“Donna M. Johnson’s memoir captivated me from the first page. Vividly written and richly detailed, it evokes a curious subculture that few Americans are familiar with—that of the Pentecostal revival tent, with all the spiritual and carnal ecstasy that simmer beneath it. Holy Ghost Girl is also a cautionary tale of preachers whose followers elevate them to a godhood then blind themselves to their leader’s often extravagant sins.”

Julia Scheeres, New York Times bestselling author of Jesus Land

Holy Ghost Girl turns, as good books must, from promising read into sure bet. Ms. Johnson’s enthralling memoir, her first book, is about growing up on the road in a clan of what she calls Holy Rollers…Fascinating.”

New York Times

“Yet for all the disaster that seems inevitable from the opening pages of this plainspoken memoir, Johnson still maintains some affection for the part-time charlatan who was often caring and loving to her…and therein lies the paradox at the center of Johnson’s story, in which faith and love live alongside anger and betrayal.”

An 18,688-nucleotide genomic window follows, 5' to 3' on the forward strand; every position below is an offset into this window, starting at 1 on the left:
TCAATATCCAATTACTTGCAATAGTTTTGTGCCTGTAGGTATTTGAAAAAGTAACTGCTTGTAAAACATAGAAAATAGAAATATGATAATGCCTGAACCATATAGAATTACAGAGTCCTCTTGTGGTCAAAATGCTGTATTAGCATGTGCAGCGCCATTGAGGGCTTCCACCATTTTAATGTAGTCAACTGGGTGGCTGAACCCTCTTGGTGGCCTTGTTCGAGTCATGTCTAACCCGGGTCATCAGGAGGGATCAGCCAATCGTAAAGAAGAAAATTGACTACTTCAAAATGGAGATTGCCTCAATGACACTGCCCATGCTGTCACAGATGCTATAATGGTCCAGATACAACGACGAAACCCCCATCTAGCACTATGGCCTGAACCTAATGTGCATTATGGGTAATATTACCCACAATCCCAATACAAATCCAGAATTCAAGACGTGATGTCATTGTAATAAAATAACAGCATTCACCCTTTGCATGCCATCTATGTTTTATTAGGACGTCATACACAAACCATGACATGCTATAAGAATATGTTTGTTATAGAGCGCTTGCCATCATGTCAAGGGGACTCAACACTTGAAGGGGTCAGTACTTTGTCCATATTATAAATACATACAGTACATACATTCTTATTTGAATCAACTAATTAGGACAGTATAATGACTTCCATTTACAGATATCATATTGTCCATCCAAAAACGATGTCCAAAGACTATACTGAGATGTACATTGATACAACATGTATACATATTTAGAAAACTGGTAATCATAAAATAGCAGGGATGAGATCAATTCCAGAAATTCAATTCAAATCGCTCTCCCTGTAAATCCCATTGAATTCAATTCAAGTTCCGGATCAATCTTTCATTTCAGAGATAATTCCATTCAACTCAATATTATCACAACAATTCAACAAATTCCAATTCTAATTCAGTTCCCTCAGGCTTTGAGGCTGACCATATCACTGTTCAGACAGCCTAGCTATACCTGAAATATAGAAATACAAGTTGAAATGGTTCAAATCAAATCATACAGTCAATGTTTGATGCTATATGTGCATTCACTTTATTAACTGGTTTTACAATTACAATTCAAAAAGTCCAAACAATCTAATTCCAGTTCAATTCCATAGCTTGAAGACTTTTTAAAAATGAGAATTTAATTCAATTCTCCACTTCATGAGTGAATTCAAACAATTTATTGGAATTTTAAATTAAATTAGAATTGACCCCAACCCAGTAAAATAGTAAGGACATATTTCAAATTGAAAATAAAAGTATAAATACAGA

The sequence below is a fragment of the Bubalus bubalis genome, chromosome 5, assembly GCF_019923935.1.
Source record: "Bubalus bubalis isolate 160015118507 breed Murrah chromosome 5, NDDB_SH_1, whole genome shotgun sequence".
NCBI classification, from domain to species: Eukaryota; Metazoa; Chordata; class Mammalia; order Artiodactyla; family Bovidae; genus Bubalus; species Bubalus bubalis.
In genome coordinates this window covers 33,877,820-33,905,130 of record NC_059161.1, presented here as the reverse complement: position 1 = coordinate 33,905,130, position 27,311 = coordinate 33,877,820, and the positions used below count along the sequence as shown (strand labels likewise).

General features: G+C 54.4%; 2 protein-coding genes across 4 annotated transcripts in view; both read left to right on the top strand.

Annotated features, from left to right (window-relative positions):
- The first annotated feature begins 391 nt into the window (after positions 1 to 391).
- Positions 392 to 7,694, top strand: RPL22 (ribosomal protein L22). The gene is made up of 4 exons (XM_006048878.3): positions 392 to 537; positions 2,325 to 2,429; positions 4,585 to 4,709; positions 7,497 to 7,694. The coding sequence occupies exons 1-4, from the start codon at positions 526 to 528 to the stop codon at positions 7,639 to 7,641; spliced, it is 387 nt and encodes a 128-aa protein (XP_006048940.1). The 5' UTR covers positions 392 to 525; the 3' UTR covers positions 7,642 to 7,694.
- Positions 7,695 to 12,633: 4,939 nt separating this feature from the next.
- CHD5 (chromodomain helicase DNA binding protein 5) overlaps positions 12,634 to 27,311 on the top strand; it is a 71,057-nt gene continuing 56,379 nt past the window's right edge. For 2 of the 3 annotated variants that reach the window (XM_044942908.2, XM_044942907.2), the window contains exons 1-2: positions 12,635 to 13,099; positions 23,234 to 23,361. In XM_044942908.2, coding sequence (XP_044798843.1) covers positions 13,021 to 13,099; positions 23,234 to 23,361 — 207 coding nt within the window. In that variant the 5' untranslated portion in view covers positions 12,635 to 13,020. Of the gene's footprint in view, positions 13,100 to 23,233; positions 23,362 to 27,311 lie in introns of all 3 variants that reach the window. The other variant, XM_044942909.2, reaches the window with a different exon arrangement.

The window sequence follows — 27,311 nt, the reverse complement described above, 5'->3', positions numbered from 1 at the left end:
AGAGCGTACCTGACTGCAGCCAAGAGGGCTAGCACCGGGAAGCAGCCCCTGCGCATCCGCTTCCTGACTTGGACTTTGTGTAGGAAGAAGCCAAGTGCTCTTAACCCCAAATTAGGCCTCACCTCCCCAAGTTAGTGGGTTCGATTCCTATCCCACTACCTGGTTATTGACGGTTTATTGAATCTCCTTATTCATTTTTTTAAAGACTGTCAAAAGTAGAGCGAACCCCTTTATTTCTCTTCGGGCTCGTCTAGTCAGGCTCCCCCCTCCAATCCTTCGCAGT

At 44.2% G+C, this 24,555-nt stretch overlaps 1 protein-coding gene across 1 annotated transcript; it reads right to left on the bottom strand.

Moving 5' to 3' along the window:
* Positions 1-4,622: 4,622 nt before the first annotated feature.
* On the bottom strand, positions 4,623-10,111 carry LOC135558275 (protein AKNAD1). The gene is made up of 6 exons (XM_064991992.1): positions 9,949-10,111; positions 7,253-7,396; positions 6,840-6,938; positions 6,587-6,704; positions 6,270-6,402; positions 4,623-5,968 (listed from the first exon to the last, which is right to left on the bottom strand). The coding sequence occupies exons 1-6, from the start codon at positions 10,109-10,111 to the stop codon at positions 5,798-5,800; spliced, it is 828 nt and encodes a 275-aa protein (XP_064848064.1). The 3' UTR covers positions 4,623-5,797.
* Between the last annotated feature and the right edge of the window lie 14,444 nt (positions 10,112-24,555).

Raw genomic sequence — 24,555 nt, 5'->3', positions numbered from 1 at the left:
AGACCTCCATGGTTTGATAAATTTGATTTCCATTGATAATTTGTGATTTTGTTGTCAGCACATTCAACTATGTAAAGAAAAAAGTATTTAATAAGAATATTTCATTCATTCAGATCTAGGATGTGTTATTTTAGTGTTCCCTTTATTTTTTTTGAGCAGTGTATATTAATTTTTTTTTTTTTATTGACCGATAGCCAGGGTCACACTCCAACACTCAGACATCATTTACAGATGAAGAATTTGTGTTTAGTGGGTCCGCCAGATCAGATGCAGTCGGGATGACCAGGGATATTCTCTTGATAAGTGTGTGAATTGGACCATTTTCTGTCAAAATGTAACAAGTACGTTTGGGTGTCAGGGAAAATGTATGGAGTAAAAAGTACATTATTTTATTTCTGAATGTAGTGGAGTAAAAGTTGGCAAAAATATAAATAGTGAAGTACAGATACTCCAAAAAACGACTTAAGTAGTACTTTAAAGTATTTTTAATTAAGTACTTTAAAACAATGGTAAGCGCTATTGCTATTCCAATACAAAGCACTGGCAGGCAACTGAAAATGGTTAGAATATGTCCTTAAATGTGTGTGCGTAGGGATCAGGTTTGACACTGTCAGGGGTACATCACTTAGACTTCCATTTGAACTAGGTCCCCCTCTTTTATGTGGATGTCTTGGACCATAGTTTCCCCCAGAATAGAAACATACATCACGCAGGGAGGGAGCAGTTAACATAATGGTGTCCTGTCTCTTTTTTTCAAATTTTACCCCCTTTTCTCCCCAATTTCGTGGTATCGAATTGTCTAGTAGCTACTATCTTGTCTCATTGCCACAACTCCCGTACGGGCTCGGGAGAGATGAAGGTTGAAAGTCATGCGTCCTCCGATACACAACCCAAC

O, the Oprah Magazine

“Johnson’s lively memoir recalls a truly strange childhood…Fascinating and sometimes disturbing…mixed with serious reflection.”

Dallas Morning News

“Johnson’s beautifully written and super-absorbing memoir of growing up on the tent revival circuit is full of vivid and sometimes shocking events.”

Star Tribune

“Johnson spent her childhood in the 1960s and 1970s traveling America’s South with revivalist preacher Brother David Terrell, a hugely popular Holy Roller who brought thousands to his raucous tent sermons. But life under the tent—and under Terrell’s control—was far from easy, and Johnson eloquently recounts this uncommon upbringing shaped by constant upheaval and her increasingly fraught conception of faith…Leaving the tent circuit for good at sixteen gave Johnson the perspective she needed for this fascinating tale of life with a ‘con man, a prophet, a performer.’”

Publishers Weekly

“Johnson has a terrific ability to write details as seen through the eyes of a child, letting readers discern what is really happening before the narrator is able to understand herself…Brilliant prose that is both precise and evocative of larger truths illuminates the normalized yet bewildering world.”

School Library Journal

“A trustworthy narrator, Johnson is consistently funny, poetic, and remarkably devoid of bitterness.”

Kirkus Reviews